Democratic gubernatorial nominee Ned Lamont’s plan to spend $400 million on a property tax relief plan is much less grandiose than his GOP rival’s pitch to end Connecticut’s income tax.
But while Lamont maintains it’s the only realistic plan, it remains unclear whether the state could deliver this tax cut — while facing multi-billion-dollar deficits — and sustain it in an age of surging pension costs.
“Decades of fiscal mismanagement mean we can’t afford pie-in-the-sky promises, so I’m proposing a smart, achievable commitment to responsibly give middle class families the tax relief they deserve,” Lamont wrote this week in a campaign white paper on his tax relief plan.
Hoping to reverse nearly a decade of erosion to Connecticut’s chief income tax credit for low- and middle-income families, Lamont pledged to:
- Increase the property tax credit within the state income tax from $200 to $300, starting with his second year in office.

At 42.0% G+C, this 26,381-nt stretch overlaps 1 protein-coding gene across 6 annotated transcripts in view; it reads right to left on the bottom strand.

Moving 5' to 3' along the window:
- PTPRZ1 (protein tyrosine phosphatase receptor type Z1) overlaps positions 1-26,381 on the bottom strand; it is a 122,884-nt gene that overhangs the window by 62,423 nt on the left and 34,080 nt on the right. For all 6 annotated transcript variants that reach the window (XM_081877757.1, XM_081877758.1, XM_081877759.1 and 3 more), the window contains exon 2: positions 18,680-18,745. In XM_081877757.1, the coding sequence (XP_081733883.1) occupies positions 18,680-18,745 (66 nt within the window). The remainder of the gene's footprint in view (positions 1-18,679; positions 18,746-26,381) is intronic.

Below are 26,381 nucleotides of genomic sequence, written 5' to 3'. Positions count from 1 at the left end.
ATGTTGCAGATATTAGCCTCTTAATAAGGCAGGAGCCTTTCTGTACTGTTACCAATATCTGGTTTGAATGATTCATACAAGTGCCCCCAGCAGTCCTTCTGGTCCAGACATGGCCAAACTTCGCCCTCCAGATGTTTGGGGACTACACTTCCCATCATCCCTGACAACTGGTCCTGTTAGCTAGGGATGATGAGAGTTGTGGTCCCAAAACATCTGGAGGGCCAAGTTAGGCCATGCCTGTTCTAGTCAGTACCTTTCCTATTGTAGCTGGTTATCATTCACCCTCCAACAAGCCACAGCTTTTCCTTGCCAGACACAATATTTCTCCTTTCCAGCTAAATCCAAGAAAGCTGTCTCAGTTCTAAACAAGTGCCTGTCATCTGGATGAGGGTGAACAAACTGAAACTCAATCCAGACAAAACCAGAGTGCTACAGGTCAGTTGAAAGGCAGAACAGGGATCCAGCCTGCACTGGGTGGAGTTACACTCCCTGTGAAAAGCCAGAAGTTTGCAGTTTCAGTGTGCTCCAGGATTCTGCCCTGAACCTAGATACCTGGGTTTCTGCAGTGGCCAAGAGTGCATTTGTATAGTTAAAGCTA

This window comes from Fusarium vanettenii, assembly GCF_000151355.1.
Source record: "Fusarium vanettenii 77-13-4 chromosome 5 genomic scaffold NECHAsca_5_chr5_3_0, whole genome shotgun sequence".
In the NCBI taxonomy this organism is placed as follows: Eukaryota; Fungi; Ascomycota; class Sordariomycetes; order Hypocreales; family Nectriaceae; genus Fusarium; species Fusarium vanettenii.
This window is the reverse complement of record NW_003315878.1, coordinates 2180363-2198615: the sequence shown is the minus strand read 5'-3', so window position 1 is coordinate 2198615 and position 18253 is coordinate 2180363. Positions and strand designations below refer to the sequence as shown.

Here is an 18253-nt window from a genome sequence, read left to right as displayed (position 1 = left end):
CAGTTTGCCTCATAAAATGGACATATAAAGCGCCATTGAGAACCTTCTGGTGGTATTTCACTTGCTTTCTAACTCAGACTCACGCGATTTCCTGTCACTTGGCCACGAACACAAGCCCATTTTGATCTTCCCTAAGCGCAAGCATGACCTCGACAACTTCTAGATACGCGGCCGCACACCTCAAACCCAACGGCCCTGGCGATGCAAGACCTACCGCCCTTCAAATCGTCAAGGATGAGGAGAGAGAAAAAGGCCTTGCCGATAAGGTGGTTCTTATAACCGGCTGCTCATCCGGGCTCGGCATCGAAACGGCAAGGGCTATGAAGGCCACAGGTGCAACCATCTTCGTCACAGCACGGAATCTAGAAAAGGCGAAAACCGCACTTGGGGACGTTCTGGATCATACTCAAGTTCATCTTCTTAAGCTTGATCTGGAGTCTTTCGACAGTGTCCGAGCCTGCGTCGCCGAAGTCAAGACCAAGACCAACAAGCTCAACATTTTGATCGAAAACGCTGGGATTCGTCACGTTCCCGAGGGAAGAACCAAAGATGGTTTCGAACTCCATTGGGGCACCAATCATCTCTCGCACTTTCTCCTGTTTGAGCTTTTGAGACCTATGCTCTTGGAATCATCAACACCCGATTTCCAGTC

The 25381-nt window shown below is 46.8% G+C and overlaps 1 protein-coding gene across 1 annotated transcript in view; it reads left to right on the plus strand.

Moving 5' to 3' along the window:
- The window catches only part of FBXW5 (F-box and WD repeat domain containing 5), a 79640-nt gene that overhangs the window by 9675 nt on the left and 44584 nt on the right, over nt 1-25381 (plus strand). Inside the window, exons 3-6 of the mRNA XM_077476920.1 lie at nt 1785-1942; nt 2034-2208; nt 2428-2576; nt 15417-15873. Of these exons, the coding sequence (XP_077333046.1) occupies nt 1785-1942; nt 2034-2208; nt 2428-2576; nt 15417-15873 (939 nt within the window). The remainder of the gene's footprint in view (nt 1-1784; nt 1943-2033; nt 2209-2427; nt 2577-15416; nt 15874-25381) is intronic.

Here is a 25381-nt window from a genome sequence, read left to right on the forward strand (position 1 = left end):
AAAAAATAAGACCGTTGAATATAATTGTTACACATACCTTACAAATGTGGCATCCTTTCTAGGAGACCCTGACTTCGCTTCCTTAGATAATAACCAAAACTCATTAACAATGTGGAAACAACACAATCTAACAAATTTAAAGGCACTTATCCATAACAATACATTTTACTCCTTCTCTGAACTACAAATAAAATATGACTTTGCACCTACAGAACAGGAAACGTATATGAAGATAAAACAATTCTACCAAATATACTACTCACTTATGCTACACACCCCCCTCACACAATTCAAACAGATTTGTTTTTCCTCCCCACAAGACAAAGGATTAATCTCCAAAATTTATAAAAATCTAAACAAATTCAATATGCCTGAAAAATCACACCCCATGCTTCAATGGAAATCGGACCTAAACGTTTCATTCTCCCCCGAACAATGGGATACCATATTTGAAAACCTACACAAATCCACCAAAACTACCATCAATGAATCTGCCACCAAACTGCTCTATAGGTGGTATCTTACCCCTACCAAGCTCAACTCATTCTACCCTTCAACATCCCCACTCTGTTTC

- Implement an existing state law that allows households without dependents to again receive the credit starting in the 2019 tax year. [The 2017 legislature suspended eligibility for this group for two years to help balance the budget.]
- Create a new “targeted relief” credit that provides a supplemental credit for households that dedicate 6.5 percent or more of their income toward property taxes. The average credit would be just under $700, though some households could receive as much as $1,200. This would start during the third year of the next gubernatorial term……read entire article by Keith M. Phaneuf here